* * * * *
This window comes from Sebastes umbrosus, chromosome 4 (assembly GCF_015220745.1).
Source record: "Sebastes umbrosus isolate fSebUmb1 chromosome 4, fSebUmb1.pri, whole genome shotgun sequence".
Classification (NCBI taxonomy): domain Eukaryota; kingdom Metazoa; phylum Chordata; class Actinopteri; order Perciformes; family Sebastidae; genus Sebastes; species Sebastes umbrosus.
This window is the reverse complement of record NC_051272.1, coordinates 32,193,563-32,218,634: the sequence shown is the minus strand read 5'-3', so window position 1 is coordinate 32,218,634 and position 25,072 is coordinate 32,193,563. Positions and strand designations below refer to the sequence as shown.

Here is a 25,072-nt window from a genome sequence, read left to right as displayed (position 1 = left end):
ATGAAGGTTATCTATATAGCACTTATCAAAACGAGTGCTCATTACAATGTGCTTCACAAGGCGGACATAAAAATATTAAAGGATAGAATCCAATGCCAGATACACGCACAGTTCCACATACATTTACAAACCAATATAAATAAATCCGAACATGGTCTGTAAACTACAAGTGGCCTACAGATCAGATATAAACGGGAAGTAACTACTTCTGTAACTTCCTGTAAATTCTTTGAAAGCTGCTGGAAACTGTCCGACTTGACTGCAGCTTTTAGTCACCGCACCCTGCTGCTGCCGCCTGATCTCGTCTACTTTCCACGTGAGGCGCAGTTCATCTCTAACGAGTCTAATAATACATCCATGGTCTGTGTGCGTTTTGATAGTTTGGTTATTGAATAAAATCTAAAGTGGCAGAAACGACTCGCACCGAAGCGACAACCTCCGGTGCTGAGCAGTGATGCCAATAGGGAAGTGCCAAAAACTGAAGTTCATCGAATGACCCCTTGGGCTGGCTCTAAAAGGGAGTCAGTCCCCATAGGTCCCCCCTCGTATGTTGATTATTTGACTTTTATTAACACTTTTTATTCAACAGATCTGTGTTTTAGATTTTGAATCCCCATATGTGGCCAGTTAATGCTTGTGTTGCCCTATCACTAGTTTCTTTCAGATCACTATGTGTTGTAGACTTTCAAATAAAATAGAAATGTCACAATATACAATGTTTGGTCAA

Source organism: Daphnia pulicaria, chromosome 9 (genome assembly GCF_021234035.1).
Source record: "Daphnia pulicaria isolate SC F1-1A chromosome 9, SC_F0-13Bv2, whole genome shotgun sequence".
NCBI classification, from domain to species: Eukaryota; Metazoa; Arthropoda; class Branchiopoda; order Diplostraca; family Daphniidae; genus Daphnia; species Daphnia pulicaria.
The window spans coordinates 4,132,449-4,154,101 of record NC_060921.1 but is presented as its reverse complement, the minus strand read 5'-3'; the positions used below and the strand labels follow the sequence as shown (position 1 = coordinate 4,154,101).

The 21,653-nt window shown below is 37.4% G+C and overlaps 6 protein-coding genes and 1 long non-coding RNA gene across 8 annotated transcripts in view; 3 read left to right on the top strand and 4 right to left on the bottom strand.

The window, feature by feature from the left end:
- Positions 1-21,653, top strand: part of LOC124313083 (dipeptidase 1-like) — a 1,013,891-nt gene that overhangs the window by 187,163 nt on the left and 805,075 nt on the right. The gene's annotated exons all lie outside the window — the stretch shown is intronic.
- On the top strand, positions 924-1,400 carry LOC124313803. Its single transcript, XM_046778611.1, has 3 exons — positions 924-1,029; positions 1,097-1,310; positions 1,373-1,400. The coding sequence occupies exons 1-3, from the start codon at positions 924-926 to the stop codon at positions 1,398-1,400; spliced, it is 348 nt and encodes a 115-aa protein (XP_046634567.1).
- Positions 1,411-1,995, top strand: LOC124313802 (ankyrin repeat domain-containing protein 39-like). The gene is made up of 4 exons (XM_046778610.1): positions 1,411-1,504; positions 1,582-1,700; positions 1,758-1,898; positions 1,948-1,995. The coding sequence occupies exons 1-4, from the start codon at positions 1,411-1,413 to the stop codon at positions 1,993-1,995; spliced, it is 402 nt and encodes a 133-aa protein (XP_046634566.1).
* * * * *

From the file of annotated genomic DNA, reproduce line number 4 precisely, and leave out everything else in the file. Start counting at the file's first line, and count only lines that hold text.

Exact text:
This window is the reverse complement of record NC_051272.1, coordinates 32,193,563-32,218,634: the sequence shown is the minus strand read 5'-3', so window position 1 is coordinate 32,218,634 and position 25,072 is coordinate 32,193,563. Positions and strand designations below refer to the sequence as shown.